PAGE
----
The selective hunting and repositioning of certain elements of music into new contexts has been considered an art form for quite some time now, and rightfully so. The art of sampling has brought two of the most popular genres in the world today to fruition. Hip-hop, and of course electronic dance music, might not exist today if it weren’t for the invention of samplers. Although sampling now isn’t the novelty it used to be, what with sample packs coming out everyday, it’s still important to recognize the history that has built the foundation to he music we experience today.

Sampling became the most popular when commercially produced, cheaper samplers became more accessible to the general public. It was then that old funk and rock breaks were sampled to create completely new songs. While the list of sampled songs is very extensive, there are a select few that have been sampled hundred of times. As you can see from the chart below, the top ten most sampled tracks have been put into thousands of different songs, allowing artists to create thousands of unique interpretations of the original tracks.


The first, “Amen, Brother” has almost single handedly built both electronic music and hip-hop. Now dubbed THE “amen break,” because it is used so much, is the foundation to drum n bass and incalculable hip-hop tracks. Artists ranging from Skrillex, to Tyler, the creator, to  Slipknot have sampled the track. Take a listen to one of the most sampled breaks in histroy below:

A recent example of the amen break being used in a track is in NGHTMRE‘s remix of RL Grime’sAurora.” It’s natural for listeners to think that NGHTMRE simply used a simple Drum n Bass sample at 0:51 in the track, but in fact the sample comes from the 1969 track. This only goes to show just how significant the amen break has been to the evolution of electronic dance music. Take a listen below and see if you can spot the sample:

The second most sampled track is “Change the Beat (Female Version).”

This one could be hard to catch if you didn’t know what to listen for. The sample is only a split second, but has you can see from the chart earlier in the article, has shaped hundreds of songs. Some of those songs have been sampled by some of the biggest artists today such as Justin Bieber, and Macklemore. The sample I’m speaking of is a famous record stop heard at 3:37 in the video provided below:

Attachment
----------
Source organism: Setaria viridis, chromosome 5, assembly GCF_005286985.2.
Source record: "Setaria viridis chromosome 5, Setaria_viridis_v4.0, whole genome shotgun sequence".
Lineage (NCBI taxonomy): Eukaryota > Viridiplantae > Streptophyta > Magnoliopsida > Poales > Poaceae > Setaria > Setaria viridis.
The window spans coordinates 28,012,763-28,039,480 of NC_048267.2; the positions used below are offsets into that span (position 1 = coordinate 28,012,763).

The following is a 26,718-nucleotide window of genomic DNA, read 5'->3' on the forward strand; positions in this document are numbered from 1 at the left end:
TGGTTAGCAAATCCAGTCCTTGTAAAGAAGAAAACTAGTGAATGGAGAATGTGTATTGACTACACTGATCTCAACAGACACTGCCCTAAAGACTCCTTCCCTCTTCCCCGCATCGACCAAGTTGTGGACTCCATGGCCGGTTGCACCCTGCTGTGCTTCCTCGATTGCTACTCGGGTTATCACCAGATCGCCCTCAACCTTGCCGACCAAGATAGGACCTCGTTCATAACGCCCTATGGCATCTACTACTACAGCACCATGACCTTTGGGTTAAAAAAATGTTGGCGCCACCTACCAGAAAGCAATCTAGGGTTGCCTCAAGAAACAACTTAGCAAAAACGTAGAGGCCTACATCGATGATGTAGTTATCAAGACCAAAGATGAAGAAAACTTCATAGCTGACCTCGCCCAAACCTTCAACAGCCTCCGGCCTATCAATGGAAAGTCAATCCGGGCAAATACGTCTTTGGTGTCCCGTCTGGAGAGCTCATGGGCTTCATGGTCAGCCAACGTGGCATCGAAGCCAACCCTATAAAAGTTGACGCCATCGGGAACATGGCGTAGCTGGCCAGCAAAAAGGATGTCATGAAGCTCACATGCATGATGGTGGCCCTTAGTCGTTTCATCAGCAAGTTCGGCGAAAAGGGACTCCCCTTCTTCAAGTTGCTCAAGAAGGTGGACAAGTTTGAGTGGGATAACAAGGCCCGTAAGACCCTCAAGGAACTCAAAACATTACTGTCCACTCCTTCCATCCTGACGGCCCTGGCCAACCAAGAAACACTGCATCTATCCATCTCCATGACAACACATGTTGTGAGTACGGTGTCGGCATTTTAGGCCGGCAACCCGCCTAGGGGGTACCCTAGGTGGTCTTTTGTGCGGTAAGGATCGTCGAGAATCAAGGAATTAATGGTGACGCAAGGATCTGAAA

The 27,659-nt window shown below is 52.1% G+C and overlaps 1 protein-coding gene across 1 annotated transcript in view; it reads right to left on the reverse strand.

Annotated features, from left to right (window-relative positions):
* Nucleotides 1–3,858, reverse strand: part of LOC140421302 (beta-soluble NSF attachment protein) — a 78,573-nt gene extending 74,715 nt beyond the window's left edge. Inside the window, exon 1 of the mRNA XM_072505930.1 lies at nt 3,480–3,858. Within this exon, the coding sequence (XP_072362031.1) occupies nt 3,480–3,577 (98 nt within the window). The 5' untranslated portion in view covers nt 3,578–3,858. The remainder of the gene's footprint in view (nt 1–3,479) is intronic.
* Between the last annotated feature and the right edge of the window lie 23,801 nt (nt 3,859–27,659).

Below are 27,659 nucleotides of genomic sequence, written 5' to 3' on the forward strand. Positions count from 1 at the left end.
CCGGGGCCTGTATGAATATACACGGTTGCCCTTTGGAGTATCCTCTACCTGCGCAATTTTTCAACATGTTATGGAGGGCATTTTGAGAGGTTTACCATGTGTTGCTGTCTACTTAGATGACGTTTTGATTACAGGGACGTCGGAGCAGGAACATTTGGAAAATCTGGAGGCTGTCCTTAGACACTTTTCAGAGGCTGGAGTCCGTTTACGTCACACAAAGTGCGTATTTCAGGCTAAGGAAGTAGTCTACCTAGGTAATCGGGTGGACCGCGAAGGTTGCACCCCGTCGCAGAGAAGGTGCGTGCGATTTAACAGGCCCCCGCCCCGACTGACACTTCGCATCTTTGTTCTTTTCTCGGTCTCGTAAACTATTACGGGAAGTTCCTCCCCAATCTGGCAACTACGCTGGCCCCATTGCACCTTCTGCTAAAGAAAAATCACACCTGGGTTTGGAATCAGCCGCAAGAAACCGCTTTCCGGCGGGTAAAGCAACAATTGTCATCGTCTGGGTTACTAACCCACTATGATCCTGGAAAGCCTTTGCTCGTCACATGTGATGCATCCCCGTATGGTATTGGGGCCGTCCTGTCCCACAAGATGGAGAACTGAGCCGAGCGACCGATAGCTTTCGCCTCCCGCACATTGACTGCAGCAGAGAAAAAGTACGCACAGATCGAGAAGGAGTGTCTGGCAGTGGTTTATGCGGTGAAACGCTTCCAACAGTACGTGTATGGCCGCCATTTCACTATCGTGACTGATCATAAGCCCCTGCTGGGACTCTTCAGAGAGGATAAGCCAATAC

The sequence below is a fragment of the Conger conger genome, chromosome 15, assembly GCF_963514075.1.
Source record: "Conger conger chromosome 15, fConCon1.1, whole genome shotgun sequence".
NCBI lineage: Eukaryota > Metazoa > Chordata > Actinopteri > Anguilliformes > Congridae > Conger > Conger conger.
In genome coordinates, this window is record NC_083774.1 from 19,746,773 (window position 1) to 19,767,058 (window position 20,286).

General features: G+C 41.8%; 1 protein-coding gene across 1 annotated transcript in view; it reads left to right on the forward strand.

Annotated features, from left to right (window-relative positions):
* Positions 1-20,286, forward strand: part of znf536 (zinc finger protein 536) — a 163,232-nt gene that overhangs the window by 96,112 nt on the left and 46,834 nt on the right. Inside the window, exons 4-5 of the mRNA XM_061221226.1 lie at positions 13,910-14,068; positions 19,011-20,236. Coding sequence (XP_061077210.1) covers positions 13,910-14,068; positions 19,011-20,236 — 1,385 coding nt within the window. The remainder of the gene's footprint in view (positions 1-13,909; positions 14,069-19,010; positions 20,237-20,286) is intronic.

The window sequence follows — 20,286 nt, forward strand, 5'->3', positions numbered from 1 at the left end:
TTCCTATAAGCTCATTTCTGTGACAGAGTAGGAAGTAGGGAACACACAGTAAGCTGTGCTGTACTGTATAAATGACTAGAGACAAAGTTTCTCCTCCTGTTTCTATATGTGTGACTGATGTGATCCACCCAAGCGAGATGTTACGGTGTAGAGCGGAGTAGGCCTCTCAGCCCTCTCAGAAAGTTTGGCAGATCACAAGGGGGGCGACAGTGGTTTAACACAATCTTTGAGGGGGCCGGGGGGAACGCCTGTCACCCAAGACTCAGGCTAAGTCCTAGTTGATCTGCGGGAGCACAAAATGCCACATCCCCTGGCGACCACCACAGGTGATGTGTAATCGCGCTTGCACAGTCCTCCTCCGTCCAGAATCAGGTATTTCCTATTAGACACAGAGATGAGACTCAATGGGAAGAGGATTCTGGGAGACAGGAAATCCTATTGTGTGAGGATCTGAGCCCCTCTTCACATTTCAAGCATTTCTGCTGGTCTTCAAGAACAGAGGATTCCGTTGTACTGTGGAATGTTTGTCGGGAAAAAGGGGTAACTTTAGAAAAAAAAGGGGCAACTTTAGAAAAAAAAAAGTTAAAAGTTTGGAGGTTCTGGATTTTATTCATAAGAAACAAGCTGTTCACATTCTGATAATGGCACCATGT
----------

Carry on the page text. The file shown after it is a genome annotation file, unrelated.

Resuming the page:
A lot of producers, artists, and DJs use the record stop to scratch with, allowing for the sample to pop up in countless tracks such, a chief example being at 0:57 of Pretty Lights’ “Finally Moving,” which also makes use of a few other samples to create an entirely new track:

It’s easy to find the samples most used in the third most sampled track, “Think (about it).”

As you listen to the original, you’ll hear multiple sections of the track that have been made famous in other monumental tracks. The first one is the small break at 1:22 which has an iconic drum break and yell featured in countless tracks. The lyric, “It take two to make a thing go right, it take two to make it out of sight” is also sampled in hundred of songs. Take a listen to the original track below and you’ll be able to recall a profusion of tracks that have used this song as a sample:

Some of the most famous artists to sample the track are J. Dilla, Kanye West, Jay Z, and Snoop Dogg, just to name a few. One of the most noteworthy, recent tracks that has sampled “Think (about it),” is Skrillex and Mr. Oizo’sEnd of The World.” Right off the bat, you’ll hear the symbolic drum break. Take a listen for yourself:

The other seven songs of the top 10 most sampled tracks paint a similar picture. Multitudinous artists have used little snippets from the tracks “Funky Drummer,” all the way down to “Here We Go.” Many samples show up in electronic music, too, like the vocals found in the Doug E. Fresh song, “La Di Da Di,” which can be heard before a lot of drops in electronic music. Whether it be the “Hey” heard in “Funky President,” or the drum break introduced by “Synthetic Substitution,” the art of sampling has shaped the music we love today and sure is not going to stop.


Source: Who Sampled